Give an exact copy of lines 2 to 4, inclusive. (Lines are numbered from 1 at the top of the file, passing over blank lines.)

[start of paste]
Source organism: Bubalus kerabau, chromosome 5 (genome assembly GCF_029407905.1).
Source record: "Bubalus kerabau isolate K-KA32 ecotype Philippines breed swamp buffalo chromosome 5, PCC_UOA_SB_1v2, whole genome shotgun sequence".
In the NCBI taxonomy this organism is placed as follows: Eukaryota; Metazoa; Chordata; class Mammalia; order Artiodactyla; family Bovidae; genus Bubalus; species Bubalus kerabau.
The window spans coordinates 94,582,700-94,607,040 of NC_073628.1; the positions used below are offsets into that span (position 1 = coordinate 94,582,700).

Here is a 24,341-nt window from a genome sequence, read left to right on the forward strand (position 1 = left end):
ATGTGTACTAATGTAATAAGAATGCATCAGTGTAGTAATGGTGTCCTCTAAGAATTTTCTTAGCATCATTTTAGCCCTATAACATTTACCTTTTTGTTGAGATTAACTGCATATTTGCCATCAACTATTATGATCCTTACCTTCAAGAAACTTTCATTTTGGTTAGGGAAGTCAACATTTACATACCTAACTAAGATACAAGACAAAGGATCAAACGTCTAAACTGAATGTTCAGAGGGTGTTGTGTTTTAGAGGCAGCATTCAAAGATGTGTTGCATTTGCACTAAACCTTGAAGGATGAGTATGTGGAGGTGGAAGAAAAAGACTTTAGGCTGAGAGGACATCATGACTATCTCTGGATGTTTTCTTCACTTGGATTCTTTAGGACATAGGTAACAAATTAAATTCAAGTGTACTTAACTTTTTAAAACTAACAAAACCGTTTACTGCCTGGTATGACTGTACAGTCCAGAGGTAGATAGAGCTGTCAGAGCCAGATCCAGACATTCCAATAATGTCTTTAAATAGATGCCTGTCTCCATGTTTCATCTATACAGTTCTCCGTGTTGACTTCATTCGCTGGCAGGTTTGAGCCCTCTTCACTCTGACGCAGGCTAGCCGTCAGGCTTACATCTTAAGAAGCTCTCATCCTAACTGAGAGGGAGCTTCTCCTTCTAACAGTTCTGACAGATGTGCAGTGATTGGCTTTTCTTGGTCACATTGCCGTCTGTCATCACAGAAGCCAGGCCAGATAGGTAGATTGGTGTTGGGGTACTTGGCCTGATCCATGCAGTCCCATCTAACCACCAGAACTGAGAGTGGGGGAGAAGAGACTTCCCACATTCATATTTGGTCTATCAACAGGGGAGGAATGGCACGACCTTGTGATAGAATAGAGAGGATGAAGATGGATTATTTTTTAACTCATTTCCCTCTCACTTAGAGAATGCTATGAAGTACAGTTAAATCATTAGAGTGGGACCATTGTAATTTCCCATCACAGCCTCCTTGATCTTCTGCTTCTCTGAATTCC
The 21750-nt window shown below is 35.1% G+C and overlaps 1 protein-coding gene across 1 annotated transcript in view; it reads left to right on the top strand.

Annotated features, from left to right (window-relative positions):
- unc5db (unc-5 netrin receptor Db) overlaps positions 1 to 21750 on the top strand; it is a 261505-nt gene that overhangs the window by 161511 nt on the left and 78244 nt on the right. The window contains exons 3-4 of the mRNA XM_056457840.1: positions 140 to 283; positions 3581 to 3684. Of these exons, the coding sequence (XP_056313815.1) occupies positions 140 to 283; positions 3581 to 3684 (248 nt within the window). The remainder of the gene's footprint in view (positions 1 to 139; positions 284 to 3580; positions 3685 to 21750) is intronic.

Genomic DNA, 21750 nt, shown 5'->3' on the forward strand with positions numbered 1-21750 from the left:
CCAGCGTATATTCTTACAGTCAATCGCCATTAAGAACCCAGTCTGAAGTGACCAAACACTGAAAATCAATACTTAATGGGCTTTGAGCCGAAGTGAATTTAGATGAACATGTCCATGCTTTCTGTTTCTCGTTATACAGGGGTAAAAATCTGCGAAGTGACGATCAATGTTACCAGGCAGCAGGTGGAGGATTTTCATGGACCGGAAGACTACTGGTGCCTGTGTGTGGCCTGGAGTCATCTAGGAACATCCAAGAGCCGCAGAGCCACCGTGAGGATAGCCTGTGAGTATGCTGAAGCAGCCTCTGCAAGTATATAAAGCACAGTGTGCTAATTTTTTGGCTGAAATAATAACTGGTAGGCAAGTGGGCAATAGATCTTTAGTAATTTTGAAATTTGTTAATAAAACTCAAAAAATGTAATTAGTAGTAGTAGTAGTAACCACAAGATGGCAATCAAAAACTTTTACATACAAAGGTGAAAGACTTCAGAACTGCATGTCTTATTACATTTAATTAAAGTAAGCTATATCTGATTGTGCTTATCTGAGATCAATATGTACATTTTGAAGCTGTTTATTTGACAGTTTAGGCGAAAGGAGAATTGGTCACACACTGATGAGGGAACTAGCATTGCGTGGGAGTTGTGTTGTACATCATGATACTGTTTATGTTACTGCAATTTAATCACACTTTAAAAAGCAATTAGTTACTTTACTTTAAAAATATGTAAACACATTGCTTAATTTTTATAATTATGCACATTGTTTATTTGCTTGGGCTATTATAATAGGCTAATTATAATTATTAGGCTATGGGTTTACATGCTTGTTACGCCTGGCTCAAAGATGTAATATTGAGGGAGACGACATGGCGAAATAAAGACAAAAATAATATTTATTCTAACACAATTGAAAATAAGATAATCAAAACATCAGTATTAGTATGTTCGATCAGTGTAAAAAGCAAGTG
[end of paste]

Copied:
Source record: "Bubalus kerabau isolate K-KA32 ecotype Philippines breed swamp buffalo chromosome 5, PCC_UOA_SB_1v2, whole genome shotgun sequence".
In the NCBI taxonomy this organism is placed as follows: Eukaryota; Metazoa; Chordata; class Mammalia; order Artiodactyla; family Bovidae; genus Bubalus; species Bubalus kerabau.
The window spans coordinates 94,582,700-94,607,040 of NC_073628.1; the positions used below are offsets into that span (position 1 = coordinate 94,582,700).